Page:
I love a good, motivational quote. You know, the kind you see painted on wooden signs in the home décor stores. I’m not talking about “live, laugh, love”, I’m talking about those quotes that put a little fire in your belly, the quotes that make you think about something like you hadn’t before. When I find a quote that resonates with me, I jot it down and hang it up where I’ll see it every day. Right now, I have a post-it at the bottom of my monitor that says, “uncertainty creates opportunity.” Who said it first? I have no idea but as of today I’m saying it.
There’s some uncertainty when it comes to investing in the market. It’s up and then it’s down and it seems just when things are back on track a single tweet sends things haywire again. Today’s headlines range from “Recession near!” to “Consumer spending at all-time highs.” Talk about mixed signals!
Inverted Yield Curve
In July we saw the Fed cut rates for the first time since 2008 and then in August the spread between the 2-year and the 10-year Treasury note yield inverted for the first time since 2007. When the Fed cuts interest rates investors tend to flock to longer term investments to lock in higher yields. However, as demand increases for these investments so does price. With Treasurys, price and yield move inversely so when the price goes up, yield goes down. In other words, more demand for these investments equals less yield.
The jury is out on whether the Fed will continue to cut rates this year. Fed Chairman Powell called the July cut a “mid-cycle adjustment,” basically saying that they were undoing what they had done in December, which was raise rates.
A normal yield curve is typically a sign of a healthy economy. It slopes upwards from left to right with shorter maturities on the left and longer maturities on the right. This makes sense because if your money is tied up for a longer period, you expect to be compensated for that. When the yield curve flips, investors tend to worry about the state of the economy.
What does it all mean?
History tells us that an inversion of the yield curve typically precedes a recession, but there is no magic formula on how and when this is supposed to happen. So, the million-dollar question – will this inversion of the yield curve lead to a recession? My ten-cent answer; perhaps, but I really don’t know. One thing that’s for certain is that the future is unknowable and if someone tells you they can accurately predict the timing of a recession, run! It’s simply not true. In fact, many economists believe that we don’t even realize we are in a recession until it’s already happened.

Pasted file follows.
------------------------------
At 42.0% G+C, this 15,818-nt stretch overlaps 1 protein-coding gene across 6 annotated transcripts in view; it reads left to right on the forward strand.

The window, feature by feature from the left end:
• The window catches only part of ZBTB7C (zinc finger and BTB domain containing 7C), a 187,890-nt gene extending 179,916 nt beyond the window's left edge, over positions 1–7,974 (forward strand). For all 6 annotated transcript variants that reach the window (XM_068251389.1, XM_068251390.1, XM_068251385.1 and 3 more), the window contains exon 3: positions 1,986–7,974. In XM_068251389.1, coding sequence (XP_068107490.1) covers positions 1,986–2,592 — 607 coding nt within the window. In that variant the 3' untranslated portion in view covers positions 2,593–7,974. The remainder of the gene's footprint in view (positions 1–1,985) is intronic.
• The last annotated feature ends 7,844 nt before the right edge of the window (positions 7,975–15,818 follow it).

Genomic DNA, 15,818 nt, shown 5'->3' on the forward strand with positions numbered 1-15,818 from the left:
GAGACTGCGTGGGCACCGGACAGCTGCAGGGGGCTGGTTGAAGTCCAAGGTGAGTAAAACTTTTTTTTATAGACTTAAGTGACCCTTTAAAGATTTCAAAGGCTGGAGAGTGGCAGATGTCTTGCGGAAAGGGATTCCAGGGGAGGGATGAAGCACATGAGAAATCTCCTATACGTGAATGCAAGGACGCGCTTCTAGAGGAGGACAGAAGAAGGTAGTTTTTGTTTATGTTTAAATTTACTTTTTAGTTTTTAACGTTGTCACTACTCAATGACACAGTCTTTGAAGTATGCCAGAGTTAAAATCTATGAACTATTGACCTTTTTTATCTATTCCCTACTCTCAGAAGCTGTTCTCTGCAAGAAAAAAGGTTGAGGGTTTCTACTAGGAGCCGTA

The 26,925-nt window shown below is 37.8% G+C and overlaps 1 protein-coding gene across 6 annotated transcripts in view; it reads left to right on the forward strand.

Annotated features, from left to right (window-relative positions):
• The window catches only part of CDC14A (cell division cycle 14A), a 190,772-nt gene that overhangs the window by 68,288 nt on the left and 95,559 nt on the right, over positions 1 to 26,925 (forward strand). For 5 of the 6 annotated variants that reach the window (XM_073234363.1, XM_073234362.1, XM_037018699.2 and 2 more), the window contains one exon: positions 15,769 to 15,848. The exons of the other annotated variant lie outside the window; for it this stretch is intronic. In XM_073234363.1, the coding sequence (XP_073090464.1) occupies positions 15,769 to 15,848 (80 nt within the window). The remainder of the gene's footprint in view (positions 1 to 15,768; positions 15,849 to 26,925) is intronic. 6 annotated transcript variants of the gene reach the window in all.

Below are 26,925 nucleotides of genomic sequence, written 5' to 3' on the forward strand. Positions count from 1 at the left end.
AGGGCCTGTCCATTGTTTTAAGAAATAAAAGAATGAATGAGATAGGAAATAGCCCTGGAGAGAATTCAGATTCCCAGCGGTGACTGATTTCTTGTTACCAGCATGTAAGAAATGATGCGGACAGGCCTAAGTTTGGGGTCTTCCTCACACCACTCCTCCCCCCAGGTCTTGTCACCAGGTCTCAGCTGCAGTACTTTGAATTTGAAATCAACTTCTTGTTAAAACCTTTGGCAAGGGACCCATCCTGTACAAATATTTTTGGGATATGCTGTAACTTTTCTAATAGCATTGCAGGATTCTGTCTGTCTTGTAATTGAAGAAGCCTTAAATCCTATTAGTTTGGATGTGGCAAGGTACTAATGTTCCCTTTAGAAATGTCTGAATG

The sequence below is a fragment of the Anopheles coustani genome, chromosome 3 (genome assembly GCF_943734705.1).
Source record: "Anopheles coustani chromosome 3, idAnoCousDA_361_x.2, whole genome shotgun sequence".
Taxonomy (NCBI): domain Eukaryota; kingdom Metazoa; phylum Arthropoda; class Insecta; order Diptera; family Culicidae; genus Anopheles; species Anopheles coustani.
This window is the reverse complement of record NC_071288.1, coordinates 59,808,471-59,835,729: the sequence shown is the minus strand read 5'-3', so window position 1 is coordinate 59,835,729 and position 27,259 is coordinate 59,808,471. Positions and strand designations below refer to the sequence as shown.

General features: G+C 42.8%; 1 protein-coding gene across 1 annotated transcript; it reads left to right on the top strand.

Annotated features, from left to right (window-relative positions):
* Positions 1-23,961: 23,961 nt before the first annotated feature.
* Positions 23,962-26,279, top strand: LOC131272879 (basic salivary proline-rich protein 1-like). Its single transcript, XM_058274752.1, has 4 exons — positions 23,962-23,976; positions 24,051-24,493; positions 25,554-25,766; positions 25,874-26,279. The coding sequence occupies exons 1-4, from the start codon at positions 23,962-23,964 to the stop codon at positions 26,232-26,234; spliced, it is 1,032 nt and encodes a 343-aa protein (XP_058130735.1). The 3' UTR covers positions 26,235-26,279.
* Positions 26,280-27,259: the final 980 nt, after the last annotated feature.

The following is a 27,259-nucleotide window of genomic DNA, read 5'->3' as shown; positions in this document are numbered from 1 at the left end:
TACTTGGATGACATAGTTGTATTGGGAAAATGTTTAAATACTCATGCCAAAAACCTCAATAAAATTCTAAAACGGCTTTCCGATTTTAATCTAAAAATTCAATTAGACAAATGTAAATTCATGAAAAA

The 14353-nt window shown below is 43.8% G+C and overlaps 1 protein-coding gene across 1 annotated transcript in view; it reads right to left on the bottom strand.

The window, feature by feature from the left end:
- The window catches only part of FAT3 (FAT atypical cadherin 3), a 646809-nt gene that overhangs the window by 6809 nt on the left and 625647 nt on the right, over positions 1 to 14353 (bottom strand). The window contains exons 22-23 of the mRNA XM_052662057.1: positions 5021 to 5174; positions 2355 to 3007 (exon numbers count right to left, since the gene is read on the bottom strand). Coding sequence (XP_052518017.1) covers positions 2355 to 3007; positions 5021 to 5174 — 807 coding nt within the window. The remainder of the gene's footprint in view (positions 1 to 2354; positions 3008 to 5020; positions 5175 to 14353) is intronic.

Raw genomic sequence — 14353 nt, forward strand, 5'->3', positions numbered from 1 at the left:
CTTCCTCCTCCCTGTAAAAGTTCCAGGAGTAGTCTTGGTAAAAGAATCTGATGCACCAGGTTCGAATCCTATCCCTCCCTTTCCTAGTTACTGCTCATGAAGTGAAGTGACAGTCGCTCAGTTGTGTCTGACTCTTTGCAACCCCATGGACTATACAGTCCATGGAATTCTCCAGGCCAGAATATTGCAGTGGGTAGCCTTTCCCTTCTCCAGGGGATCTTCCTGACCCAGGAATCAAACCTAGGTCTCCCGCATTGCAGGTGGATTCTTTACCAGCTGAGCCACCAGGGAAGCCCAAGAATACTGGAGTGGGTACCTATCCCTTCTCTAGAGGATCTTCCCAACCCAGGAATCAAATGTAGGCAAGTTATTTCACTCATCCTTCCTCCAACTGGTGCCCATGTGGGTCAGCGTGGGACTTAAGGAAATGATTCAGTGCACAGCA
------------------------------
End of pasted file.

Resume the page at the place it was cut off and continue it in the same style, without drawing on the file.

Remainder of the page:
If you try to make moves in anticipation of a recession you could do your portfolio more harm than good. If you invested $1,000 in the S&P 500 from 1990-2018 you would now have $13,137, a 9.29% annualized compound return. If you sold out of the market every time there was a concerning headline, like the inverted yield curve for example, you could have missed some of the best days in returns. Missing the 25 best days of that 28-year period would have cost you over 5% in annual returns. Now how do you predict the 25 best days over a 28-year period? You don’t. You stay invested and ride it out because history also tells us that every time there is a recession, there is a bounce back that follows.
Performance of the S&P 500 Index, 1990–2018
In US dollars. For illustrative purposes. The missed best day(s) examples assume that the hypothetical portfolio fully divested its holdings at the end of the day before the missed best day(s), held cash for the missed best day(s), and reinvested the entire portfolio in the S&P 500 at the end of the missed best day(s). Annualized returns for the missed best day(s) were calculated by substituting actual returns for the missed best day(s) with zero. S&P data © 2019 S&P Dow Jones Indices LLC, a division of S&P Global. All rights reserved. “One-Month US T- Bills” is the IA SBBI US 30 Day TBill TR USD, provided by Ibbotson Associates via Morningstar Direct. Data is calculated off rounded daily index values.
Recessions happen and volatility in the market is inevitable, these are facts, but if your financial goals remain the same, your portfolio allocation should too. The idea is to plan for uncertainty and to stick to that plan, if all other factors remain the same; and we can help with that. Uncertainty doesn’t have to be scary, sometimes embracing uncertainty can create tremendous opportunity.